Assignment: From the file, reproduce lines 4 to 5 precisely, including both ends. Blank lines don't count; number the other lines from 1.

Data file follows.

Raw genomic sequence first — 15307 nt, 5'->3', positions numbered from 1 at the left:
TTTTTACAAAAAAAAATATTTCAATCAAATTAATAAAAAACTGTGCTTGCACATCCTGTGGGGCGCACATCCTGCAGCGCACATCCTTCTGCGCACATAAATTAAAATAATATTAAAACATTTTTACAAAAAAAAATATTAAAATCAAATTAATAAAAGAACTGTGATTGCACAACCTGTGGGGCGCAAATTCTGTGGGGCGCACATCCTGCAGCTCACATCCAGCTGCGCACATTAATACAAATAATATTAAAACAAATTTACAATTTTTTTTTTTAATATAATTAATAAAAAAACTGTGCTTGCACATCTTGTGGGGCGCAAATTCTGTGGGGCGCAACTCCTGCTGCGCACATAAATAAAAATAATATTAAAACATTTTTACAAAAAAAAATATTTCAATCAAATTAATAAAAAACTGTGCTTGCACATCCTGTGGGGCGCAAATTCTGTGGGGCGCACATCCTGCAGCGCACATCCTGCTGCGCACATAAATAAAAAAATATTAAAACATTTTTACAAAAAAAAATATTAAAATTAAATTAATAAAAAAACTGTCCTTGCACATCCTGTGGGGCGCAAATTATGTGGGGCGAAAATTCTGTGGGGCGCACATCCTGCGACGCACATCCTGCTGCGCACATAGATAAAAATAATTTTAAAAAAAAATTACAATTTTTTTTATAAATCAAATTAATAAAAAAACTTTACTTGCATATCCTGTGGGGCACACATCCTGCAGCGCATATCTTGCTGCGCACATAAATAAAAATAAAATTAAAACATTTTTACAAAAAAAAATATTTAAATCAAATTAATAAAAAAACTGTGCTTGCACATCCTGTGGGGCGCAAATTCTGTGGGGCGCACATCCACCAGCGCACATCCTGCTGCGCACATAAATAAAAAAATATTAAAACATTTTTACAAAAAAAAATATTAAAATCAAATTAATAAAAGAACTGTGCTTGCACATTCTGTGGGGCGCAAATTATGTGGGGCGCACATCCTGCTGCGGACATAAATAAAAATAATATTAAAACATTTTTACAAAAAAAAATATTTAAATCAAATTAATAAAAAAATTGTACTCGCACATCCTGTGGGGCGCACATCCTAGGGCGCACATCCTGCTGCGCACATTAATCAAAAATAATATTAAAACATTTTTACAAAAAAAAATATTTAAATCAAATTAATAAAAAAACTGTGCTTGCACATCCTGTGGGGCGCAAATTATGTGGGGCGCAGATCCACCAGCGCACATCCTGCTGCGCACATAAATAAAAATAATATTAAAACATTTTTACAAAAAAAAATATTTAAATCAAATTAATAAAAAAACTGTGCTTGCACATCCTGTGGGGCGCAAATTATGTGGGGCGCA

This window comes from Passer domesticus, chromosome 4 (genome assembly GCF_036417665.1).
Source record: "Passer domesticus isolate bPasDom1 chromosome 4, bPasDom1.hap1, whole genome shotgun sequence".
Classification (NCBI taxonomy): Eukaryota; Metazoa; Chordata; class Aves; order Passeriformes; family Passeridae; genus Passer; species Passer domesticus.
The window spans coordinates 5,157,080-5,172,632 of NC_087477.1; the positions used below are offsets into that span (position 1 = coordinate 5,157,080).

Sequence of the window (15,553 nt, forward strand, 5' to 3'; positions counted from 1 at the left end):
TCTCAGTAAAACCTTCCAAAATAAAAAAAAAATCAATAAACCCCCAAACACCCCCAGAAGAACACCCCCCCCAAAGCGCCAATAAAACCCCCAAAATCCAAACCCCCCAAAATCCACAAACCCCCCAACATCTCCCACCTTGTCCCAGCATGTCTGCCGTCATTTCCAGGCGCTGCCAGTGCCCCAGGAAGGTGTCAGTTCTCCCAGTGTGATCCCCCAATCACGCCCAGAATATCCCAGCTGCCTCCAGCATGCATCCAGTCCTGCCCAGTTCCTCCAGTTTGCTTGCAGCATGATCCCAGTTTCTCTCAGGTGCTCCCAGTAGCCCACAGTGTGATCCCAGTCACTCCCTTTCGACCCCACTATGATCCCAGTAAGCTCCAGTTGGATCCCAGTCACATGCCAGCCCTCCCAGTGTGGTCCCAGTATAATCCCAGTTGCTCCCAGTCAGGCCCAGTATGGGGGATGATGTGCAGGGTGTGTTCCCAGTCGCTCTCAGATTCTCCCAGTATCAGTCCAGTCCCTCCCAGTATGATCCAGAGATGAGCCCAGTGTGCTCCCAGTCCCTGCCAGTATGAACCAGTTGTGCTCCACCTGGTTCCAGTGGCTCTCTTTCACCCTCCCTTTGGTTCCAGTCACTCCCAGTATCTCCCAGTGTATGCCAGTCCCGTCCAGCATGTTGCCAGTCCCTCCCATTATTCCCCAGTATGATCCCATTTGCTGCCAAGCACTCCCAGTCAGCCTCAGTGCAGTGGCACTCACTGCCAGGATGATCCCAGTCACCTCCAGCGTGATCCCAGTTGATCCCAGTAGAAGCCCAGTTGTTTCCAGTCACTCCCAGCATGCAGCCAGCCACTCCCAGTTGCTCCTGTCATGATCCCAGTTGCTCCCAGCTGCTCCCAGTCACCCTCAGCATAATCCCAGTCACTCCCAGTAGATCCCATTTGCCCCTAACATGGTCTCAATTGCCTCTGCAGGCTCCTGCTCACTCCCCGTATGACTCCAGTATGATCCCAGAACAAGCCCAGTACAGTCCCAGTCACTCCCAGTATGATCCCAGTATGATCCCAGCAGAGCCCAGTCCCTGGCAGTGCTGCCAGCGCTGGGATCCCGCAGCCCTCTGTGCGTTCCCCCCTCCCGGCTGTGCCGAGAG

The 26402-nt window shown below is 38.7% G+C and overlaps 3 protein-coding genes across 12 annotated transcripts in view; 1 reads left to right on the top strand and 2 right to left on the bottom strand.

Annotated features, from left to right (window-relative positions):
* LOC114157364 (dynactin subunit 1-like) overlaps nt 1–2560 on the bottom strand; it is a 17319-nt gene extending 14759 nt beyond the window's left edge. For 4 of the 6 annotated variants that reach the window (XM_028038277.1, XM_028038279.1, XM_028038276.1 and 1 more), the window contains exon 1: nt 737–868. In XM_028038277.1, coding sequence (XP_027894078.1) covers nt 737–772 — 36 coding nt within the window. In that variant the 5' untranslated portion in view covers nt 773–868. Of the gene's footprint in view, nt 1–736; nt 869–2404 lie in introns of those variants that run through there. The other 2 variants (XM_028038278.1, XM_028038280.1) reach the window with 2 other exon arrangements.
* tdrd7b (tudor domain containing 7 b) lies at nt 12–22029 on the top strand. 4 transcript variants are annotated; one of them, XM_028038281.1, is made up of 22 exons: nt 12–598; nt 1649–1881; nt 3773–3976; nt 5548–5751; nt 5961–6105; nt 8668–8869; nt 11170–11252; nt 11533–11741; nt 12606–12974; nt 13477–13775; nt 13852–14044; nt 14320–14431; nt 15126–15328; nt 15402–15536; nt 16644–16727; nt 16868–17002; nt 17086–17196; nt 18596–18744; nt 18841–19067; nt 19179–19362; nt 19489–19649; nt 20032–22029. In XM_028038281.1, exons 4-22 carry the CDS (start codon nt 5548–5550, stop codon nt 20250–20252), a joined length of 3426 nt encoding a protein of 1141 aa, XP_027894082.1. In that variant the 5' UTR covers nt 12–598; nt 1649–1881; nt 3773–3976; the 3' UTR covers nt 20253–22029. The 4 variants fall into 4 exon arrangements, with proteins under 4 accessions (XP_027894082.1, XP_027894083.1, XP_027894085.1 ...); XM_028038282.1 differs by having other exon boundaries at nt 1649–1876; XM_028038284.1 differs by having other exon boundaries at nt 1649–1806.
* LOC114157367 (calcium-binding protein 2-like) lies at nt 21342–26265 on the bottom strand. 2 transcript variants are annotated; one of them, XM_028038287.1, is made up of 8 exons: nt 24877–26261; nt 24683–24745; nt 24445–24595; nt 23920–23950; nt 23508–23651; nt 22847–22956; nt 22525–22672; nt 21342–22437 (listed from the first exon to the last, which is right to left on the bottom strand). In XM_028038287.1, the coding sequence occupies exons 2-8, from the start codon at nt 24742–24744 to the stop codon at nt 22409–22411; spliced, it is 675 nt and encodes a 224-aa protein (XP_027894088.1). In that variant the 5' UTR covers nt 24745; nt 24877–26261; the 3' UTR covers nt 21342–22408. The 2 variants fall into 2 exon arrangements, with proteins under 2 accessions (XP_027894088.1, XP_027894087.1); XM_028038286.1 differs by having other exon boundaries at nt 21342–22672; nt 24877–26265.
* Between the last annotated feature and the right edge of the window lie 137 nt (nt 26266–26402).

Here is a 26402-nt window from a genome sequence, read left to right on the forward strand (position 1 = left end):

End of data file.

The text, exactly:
Source record: "Passer domesticus isolate bPasDom1 chromosome 4, bPasDom1.hap1, whole genome shotgun sequence".
Classification (NCBI taxonomy): Eukaryota; Metazoa; Chordata; class Aves; order Passeriformes; family Passeridae; genus Passer; species Passer domesticus.